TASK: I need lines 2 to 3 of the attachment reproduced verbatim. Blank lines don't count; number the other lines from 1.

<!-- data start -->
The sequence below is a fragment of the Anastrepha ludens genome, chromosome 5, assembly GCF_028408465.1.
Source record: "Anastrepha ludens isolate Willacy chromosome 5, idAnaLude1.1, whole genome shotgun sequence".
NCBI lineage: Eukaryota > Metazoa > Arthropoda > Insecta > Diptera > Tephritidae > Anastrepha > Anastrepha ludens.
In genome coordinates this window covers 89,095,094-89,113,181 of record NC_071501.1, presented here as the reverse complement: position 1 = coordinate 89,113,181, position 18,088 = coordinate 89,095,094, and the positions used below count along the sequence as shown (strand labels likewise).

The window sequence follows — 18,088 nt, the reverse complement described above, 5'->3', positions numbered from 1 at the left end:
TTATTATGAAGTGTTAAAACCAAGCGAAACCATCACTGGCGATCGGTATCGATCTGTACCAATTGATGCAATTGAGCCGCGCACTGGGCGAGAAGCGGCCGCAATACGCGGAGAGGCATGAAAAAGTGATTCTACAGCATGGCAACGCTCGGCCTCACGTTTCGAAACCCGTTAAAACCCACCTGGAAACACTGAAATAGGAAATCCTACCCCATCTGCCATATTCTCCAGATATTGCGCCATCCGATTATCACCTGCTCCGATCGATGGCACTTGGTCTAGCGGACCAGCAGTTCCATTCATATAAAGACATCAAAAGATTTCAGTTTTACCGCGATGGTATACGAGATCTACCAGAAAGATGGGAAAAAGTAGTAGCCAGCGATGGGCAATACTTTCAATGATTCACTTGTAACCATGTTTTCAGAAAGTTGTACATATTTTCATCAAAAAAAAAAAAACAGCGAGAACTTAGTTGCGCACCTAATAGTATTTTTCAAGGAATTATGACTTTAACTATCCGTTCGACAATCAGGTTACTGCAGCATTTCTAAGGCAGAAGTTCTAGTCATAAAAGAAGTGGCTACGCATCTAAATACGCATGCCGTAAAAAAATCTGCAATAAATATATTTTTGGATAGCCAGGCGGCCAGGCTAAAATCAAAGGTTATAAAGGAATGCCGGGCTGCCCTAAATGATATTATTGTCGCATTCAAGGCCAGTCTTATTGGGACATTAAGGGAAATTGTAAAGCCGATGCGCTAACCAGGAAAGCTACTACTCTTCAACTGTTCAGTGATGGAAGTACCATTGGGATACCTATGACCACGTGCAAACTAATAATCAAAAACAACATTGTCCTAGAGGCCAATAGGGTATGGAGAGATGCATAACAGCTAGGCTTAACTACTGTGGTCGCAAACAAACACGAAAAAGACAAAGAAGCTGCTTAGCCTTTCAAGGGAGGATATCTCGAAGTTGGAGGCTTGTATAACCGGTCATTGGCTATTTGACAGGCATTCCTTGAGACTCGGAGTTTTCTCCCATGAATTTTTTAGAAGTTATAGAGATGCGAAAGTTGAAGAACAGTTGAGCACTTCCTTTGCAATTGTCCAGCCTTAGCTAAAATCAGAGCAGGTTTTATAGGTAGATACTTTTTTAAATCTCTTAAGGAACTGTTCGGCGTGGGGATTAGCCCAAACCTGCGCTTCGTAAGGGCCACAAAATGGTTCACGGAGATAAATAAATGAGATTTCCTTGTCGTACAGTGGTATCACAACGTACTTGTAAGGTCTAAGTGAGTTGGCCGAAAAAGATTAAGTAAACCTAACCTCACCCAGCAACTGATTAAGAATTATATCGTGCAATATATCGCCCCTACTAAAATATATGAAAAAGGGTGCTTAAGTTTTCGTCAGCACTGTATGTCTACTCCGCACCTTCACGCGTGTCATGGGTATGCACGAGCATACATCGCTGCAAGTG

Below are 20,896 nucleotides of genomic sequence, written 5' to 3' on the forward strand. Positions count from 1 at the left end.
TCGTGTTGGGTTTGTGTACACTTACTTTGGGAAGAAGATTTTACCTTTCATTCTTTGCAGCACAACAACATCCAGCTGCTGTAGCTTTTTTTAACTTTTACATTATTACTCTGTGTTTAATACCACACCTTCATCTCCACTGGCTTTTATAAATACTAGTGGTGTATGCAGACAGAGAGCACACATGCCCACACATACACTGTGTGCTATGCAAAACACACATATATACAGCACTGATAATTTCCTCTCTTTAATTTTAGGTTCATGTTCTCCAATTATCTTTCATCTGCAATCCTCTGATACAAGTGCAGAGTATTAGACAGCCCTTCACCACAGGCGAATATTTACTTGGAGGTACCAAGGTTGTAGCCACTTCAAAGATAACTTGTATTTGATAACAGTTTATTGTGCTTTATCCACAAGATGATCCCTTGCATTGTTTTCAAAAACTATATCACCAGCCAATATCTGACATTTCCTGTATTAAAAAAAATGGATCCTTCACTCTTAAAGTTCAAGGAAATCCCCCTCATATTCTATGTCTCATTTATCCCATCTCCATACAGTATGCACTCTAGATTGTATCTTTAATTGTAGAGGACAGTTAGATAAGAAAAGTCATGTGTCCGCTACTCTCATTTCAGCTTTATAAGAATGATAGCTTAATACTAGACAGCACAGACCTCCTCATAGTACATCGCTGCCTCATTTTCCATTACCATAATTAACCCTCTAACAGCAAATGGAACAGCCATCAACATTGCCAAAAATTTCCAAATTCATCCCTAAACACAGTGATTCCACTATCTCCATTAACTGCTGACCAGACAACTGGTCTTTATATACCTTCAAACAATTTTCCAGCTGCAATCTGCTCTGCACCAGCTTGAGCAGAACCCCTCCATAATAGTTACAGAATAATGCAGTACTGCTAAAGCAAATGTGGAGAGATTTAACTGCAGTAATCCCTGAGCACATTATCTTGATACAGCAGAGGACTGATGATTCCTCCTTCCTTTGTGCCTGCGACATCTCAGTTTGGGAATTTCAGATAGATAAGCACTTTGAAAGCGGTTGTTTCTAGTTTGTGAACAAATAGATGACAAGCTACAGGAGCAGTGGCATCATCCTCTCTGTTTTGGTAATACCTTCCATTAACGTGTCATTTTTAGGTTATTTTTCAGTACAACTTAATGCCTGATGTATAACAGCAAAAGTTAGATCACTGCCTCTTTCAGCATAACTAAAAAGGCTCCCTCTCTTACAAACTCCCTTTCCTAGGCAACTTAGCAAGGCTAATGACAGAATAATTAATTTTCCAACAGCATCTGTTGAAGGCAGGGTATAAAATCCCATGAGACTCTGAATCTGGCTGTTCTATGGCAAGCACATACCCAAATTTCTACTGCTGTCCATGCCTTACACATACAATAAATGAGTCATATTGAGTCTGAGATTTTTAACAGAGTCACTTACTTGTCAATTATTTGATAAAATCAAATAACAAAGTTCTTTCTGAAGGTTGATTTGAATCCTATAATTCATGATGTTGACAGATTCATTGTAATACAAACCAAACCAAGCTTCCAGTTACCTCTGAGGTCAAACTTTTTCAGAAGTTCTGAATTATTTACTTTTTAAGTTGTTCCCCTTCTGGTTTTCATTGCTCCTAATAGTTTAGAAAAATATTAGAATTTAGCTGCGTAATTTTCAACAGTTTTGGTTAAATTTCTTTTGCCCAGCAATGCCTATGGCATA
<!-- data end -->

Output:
Source record: "Anastrepha ludens isolate Willacy chromosome 5, idAnaLude1.1, whole genome shotgun sequence".
NCBI lineage: Eukaryota > Metazoa > Arthropoda > Insecta > Diptera > Tephritidae > Anastrepha > Anastrepha ludens.